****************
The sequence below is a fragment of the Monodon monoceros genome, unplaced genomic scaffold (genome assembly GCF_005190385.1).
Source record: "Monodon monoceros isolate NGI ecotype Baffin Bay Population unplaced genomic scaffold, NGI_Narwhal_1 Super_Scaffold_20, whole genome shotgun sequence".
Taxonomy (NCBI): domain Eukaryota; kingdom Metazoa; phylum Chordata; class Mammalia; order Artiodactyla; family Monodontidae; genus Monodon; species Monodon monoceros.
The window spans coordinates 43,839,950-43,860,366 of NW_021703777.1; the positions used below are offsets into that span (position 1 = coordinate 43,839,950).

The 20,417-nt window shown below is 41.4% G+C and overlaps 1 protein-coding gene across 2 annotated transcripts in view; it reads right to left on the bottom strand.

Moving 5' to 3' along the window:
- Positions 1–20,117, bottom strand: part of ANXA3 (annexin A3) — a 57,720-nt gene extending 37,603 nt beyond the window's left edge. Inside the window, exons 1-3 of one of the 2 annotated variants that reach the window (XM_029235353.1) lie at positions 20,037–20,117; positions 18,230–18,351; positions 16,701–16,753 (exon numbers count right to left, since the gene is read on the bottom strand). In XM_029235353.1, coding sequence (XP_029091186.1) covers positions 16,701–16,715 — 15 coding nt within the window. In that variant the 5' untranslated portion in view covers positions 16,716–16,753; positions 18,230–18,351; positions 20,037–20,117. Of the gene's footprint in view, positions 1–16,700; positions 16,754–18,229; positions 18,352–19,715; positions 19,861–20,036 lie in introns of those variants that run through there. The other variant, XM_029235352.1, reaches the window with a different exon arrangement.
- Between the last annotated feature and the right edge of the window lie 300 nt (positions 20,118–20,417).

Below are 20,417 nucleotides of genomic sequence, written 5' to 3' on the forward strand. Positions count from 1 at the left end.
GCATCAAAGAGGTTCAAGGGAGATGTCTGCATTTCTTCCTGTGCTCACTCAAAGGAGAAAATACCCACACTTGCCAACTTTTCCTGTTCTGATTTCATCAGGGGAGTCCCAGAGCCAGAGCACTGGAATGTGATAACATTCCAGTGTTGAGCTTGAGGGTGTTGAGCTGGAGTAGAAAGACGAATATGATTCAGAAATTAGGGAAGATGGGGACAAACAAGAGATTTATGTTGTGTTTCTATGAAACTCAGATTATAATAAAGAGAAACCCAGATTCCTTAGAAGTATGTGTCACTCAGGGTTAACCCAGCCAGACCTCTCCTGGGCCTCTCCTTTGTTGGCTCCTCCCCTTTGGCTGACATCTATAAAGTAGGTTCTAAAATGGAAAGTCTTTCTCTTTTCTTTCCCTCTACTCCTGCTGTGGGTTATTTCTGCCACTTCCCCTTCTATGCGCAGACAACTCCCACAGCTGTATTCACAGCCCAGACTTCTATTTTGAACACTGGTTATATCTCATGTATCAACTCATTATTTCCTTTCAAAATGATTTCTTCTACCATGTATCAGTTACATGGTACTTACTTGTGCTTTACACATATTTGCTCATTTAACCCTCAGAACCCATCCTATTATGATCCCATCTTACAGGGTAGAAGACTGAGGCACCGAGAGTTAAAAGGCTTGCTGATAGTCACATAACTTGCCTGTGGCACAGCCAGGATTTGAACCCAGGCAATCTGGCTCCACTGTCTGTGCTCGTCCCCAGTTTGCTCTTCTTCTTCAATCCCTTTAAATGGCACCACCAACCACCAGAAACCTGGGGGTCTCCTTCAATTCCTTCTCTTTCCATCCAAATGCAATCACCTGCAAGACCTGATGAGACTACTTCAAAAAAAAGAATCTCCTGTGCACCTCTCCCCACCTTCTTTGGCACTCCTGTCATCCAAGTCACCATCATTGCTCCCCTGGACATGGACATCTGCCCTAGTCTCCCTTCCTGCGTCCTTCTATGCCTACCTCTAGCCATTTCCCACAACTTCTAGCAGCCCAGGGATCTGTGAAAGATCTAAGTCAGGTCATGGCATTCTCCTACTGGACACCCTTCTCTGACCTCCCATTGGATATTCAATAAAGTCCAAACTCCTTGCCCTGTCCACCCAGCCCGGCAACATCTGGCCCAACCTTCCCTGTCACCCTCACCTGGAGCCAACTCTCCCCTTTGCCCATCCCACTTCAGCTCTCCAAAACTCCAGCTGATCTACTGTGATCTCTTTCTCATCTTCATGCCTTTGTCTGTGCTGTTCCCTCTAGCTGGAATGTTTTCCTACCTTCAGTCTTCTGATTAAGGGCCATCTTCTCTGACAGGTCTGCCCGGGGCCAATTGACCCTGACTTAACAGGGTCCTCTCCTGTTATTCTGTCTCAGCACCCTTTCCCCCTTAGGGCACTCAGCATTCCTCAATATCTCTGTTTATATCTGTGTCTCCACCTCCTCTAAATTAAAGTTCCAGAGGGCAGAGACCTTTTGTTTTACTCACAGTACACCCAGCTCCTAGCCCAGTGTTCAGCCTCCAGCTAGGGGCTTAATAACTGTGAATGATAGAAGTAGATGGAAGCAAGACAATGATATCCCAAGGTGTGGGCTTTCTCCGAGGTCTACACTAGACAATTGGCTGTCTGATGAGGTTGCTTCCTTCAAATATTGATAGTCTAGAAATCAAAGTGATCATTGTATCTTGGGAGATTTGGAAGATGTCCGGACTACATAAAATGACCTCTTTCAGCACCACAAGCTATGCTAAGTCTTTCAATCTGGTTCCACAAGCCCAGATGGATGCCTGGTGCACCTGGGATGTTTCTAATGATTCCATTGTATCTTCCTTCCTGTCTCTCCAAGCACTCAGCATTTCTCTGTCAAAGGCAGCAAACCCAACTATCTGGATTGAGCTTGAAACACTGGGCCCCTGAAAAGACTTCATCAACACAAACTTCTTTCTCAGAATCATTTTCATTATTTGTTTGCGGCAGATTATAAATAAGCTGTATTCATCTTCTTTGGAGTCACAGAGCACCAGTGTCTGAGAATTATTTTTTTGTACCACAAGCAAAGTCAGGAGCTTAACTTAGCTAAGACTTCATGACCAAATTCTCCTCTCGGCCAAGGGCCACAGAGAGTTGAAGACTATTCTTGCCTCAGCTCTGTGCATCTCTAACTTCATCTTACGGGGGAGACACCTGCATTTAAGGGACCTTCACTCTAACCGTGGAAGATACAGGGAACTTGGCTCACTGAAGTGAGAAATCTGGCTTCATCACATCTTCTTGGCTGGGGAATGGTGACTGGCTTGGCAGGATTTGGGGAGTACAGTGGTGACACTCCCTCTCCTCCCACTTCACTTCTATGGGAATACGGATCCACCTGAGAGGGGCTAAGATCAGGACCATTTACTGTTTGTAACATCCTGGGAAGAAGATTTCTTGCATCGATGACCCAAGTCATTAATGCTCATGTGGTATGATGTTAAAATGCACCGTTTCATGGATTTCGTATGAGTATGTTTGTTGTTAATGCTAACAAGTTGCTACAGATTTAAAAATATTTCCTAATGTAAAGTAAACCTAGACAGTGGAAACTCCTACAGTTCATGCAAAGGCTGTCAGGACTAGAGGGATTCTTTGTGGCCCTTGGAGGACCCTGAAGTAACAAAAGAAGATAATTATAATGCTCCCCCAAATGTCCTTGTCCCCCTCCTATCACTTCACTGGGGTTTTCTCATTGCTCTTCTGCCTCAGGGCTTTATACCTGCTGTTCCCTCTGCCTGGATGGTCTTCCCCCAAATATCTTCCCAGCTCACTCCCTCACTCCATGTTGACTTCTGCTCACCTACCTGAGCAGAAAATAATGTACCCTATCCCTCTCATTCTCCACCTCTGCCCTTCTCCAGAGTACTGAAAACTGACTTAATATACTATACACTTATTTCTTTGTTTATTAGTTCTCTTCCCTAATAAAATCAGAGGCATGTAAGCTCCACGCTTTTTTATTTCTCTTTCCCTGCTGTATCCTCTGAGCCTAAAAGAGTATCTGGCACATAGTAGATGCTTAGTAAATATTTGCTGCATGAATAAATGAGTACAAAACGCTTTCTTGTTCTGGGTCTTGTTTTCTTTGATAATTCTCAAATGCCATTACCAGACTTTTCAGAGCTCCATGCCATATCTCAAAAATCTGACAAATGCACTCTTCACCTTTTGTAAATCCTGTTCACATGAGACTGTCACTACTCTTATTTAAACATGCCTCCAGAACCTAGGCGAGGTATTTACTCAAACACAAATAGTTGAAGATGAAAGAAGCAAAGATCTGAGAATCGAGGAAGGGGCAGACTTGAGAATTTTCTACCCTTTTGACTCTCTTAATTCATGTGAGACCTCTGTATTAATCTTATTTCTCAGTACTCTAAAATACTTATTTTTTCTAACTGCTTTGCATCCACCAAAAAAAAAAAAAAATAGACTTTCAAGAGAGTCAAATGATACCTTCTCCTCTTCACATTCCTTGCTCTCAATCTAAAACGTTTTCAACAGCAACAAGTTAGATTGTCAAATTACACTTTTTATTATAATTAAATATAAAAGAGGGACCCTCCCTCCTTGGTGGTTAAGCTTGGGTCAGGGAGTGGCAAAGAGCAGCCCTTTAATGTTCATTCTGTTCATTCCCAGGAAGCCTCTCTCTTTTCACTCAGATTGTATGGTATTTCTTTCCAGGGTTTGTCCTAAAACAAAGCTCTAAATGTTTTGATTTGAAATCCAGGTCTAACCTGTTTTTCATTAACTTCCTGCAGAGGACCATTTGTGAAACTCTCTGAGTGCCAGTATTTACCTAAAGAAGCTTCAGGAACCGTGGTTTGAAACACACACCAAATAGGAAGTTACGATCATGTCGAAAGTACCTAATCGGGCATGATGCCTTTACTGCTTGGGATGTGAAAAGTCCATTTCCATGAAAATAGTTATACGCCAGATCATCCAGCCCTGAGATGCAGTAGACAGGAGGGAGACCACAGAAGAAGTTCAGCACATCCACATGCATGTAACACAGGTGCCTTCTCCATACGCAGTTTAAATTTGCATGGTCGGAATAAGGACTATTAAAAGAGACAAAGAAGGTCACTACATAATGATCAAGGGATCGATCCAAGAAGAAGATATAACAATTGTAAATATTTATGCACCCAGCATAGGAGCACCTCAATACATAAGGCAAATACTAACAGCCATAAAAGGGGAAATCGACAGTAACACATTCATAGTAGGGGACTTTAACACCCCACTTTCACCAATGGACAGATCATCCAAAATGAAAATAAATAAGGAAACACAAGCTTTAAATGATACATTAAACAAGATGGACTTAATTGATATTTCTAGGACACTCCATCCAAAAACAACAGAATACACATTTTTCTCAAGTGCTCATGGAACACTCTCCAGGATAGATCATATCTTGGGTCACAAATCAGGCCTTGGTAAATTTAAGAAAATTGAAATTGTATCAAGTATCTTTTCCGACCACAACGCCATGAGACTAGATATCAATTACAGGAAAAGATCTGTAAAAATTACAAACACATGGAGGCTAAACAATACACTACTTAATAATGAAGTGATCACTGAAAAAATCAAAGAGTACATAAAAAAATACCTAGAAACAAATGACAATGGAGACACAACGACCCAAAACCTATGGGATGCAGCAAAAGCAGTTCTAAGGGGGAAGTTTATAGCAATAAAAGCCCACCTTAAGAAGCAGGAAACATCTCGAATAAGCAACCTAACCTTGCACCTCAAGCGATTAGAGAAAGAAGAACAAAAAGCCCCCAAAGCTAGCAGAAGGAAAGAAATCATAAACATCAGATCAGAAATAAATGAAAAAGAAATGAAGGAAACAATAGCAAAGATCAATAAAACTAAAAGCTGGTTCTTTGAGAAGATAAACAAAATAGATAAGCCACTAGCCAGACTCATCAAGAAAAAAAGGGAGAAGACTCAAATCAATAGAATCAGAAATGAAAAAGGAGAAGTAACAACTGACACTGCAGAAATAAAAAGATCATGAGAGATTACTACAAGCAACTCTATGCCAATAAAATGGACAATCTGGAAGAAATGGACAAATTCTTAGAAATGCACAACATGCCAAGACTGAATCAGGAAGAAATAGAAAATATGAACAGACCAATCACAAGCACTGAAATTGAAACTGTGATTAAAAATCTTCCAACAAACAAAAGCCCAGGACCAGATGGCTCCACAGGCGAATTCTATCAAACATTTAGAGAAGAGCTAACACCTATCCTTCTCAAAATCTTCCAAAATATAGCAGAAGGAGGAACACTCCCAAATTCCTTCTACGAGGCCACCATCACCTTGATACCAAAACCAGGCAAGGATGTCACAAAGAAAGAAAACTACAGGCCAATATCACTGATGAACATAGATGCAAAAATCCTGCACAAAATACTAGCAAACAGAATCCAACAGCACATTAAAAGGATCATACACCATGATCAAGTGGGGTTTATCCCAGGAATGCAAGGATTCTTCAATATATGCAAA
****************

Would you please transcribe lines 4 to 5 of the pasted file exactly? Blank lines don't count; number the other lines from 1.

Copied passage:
The window spans coordinates 43,839,950-43,860,366 of NW_021703777.1; the positions used below are offsets into that span (position 1 = coordinate 43,839,950).

The 20,417-nt window shown below is 41.4% G+C and overlaps 1 protein-coding gene across 2 annotated transcripts in view; it reads right to left on the bottom strand.